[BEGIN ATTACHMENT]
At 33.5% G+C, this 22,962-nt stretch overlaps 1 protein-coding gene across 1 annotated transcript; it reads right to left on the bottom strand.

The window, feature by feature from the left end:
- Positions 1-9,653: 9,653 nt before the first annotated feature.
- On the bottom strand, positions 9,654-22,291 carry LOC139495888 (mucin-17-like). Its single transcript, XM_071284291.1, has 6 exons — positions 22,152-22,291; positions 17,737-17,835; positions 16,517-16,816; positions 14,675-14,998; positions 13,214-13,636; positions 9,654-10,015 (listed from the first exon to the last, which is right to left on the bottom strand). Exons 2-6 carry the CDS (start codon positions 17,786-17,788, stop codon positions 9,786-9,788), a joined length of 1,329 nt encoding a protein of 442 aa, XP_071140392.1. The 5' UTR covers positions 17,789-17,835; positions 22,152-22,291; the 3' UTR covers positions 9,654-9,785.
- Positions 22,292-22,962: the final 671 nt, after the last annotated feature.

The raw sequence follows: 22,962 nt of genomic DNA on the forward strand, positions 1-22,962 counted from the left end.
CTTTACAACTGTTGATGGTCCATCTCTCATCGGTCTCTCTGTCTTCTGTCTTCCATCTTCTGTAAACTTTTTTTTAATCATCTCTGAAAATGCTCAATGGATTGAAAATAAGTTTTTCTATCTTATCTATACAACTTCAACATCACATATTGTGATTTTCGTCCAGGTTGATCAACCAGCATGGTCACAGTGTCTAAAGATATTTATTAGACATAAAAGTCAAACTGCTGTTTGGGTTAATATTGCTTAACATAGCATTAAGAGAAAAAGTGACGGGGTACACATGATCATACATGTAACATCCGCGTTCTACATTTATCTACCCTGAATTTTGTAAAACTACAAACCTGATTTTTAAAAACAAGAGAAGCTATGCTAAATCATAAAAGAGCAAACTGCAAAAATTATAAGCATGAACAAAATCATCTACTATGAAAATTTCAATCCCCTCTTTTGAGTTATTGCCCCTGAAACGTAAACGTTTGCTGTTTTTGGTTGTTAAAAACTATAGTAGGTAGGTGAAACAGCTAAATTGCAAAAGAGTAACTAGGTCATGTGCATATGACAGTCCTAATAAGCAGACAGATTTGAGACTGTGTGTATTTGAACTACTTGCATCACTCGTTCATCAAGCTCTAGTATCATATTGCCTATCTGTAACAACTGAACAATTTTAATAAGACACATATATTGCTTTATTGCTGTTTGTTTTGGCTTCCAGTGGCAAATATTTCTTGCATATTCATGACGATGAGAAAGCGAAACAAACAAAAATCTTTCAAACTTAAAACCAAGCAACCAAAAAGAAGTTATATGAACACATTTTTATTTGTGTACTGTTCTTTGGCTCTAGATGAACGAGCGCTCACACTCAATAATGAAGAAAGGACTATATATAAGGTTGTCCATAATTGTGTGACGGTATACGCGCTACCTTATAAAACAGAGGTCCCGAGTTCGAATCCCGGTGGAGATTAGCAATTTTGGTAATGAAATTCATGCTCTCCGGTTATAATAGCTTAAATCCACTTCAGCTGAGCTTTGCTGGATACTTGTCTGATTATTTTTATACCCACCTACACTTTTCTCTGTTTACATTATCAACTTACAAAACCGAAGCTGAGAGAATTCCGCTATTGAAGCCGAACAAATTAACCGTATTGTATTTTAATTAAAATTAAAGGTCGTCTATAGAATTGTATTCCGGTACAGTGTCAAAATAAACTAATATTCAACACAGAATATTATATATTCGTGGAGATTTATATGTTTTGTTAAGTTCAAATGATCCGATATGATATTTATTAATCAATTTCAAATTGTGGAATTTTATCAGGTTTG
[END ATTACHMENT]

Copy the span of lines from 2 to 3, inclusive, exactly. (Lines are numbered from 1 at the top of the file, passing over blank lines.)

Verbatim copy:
The window, feature by feature from the left end:
- Positions 1-9,653: 9,653 nt before the first annotated feature.